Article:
Costigan if he could "shut up" the victim. The defendant, in a more irritable manner, repeated his request a second time ten minutes later. Costigan relayed both of the defendant's complaints about the victim to the attending nurses.
Sometime between 3:30 and 4 A.M., nurses Bryson and McNaughton saw the defendant walking down the hall in the area of rooms 218-219. When asked what he was doing, the defendant responded that the victim was keeping him awake and that he wanted a cigarette. The defendant was escorted back to his bed and the protective rails around the sides of his bed were raised. While in the room, a nurse checked on the victim. Apart from his noisy breathing, the victim appeared to be fine. The victim's oxygen tubing was properly attached, and there were no unusual marks on his face.
Shortly after 5 A.M., Bryson and a nurses' aide, Janet Nalen, beginning their rounds, entered room 201. The curtain separating the two beds had been drawn three-quarters shut and the lower rails on the defendant's bed had been put in the down position. While preparing to take the defendant's blood pressure, Nalen became aware that the victim's breathing sounded "raspy." She alerted Bryson, who proceeded to the victim's bedside. Bryson discovered that the victim's eyes were black and blue, his mouth was swollen, he had dents and lacerations on his head, his neck was bruised, and the oxygen tube had been wrapped around his neck. The victim appeared scared and was unable to give the nurses his usual "hey" greeting. A can of Osmolite on the victim's nightstand had blood on it. The victim was immediately brought to the emergency room. He died several days later.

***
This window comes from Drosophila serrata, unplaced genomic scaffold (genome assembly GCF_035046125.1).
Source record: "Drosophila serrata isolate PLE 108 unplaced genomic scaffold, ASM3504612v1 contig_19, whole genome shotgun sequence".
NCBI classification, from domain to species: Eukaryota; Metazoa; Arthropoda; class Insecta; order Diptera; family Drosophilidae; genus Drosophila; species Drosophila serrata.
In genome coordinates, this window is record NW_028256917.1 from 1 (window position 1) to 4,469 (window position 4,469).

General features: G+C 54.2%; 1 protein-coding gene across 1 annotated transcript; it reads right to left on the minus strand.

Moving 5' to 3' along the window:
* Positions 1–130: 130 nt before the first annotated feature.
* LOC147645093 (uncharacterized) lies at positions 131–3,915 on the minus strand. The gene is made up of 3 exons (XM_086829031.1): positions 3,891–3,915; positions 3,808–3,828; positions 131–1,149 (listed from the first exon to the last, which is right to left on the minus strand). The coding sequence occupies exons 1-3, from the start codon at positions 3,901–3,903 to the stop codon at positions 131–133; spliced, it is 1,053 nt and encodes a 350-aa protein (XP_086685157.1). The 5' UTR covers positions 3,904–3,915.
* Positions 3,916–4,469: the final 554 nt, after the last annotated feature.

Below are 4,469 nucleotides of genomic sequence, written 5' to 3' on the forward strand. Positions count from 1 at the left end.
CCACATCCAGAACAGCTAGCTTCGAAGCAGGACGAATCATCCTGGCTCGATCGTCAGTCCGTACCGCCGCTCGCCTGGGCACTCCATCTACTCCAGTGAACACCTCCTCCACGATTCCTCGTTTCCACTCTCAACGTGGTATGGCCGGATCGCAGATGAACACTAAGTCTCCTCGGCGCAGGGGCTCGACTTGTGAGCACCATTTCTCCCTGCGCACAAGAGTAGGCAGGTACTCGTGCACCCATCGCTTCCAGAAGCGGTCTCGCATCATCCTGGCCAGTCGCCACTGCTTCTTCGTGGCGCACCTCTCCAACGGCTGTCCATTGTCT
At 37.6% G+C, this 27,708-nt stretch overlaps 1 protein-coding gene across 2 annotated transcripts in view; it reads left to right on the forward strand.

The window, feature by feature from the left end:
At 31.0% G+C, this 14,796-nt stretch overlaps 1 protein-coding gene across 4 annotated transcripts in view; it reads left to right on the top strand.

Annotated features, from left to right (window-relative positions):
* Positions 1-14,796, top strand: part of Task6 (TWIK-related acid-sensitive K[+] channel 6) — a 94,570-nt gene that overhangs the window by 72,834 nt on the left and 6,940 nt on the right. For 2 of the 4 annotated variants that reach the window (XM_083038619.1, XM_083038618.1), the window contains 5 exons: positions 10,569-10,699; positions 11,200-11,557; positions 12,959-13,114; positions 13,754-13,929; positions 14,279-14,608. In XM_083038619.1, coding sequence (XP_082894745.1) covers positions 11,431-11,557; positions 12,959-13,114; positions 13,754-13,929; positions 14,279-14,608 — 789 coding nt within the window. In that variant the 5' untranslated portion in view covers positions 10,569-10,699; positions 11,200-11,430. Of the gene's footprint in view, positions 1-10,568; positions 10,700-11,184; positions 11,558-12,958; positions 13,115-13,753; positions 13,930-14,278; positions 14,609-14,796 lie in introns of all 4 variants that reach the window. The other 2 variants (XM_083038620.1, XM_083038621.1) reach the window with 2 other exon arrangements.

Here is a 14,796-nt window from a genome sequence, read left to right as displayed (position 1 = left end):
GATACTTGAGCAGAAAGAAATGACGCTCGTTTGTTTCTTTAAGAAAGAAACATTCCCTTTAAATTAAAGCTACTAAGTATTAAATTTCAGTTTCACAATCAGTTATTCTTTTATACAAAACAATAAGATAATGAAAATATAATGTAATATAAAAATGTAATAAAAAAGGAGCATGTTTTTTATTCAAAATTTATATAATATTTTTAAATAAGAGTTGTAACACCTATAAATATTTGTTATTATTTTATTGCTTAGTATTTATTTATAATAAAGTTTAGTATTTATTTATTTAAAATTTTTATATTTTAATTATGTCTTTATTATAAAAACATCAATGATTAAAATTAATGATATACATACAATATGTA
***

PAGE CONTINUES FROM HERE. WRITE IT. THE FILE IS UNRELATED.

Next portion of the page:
The defendant was in his bed. Other than stating to Nalen when she entered the room that the victim had kept him up all night, the defendant made no inquiry about the victim. The defendant was observed to be smiling, and he acted "nonchalant." Head Nurse Anne Coutinho asked the defendant if he had inflicted the injuries on the victim. The defendant responded in the negative. Several of the nurses noticed blood on the defendant's right thumb and forefinger and on the edge of the gauze pad supporting the heparin lock. They